Furthermore, the study did not study if "uncivil" behavior made the interlocutors more likely to change/update their views in light of new evidence. That would have been far more interesting because it is directly related to reasoned deliberation, the kind of deliberation necessary for a healthy democracy. Instead, the study focused on non participants of the discussion (3rd party "lurkers"). Being called out a fool may or may not make one more tractable to rational debate. Here's what I suspect. I think being insulted online will not make one more or less likely to change one's viewpoint if only one person does the name calling but if there are more than two people doing the name calling at the interlocutor, he or she will be far more likely than not to change their viewpoints. Sometimes it takes a little community effort to get ignorant and intractable people to be more reasonable. Just listening or being more open minded often requires a little peer push which may involve a little incivility to be truly effective. This suspicion is subject of course to empirical evidence and I hope it will be tested someday (maybe it already has but I don't know where the study(ies) is to be found).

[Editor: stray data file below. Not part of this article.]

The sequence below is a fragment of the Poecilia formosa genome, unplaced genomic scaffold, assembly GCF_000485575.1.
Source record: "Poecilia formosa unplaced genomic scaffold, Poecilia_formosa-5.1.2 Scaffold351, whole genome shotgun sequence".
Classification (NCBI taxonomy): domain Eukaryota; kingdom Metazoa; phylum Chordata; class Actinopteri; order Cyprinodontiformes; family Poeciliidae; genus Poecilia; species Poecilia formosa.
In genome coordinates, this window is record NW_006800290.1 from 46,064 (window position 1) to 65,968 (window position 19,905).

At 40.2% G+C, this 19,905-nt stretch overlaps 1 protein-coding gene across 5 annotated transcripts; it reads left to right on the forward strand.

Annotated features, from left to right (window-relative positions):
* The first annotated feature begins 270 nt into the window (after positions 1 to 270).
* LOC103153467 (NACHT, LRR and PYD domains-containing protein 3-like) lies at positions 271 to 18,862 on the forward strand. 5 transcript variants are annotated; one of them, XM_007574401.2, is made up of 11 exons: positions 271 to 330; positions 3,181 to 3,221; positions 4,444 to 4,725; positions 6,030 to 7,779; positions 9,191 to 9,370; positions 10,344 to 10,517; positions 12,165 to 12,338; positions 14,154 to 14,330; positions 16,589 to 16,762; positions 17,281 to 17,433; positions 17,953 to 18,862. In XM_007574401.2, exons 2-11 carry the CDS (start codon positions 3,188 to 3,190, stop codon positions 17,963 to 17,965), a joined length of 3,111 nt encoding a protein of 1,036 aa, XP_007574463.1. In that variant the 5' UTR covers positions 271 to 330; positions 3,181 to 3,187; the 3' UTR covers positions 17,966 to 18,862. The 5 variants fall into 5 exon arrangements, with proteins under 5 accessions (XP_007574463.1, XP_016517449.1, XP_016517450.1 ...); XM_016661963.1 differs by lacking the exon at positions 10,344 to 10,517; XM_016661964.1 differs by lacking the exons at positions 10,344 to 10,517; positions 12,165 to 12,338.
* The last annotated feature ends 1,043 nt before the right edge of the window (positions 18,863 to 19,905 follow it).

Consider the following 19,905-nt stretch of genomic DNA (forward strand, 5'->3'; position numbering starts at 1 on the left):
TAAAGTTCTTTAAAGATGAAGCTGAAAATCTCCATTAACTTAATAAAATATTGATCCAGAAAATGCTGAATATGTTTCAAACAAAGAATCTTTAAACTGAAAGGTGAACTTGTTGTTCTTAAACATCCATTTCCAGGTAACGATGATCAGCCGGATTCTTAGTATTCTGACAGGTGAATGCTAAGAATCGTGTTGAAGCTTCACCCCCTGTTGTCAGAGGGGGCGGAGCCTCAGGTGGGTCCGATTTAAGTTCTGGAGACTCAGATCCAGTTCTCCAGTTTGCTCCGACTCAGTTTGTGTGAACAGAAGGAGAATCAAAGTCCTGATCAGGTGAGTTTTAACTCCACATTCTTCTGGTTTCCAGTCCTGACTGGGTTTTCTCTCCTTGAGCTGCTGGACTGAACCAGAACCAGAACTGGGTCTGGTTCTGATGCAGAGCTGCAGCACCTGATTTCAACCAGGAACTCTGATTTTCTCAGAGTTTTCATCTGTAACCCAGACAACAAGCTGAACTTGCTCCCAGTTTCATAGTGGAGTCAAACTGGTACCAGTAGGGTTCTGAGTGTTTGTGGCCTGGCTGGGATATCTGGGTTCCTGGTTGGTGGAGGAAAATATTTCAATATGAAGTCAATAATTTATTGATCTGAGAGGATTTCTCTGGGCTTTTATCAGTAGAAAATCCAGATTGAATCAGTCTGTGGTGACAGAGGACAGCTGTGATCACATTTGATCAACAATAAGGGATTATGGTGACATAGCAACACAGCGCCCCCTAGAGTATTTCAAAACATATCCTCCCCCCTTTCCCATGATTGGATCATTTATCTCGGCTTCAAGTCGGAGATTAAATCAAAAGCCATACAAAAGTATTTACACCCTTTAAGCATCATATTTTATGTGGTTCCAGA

I worry that the spread of this message may even have a net detrimental effect on reasoned deliberation. Here's my reasoning. Who likely reads articles about this study? It is more likely that those who are interested in this study are the more educated and a little more reasonable than the average person who tend to have opinions that tend to be stronger than the available evidence warrants. But if those who are more reasonable are made to think that this kind of behavior is detrimental, they are the ones that will curb their future behavior by being more "civil" online while those who are not so reasonable (likely less educated and those not likely to read these kinds of articles) will remain their obstinate and uncivil selves. This creates in imbalance that doesn't seem very beneficial to reasoned deliberation. Sadly, it seems that some the study has already influenced some actions detrimental to public discourse. For example on the respected Popular Science online magazine's comments section, the comment function has been shut off (looks like permanently) and the moderator's reasoning is partly based on the results of this study. It is sad to see that you'd throw the baby out with the bath water. Despite the fact that many comments are low quality, there are sometimes informative posts and they are worth having despite the bad apples. Bad apples often do not spoil the whole bunch. You deal with poor quality comments by doing your job as a moderator, not by complete censorship.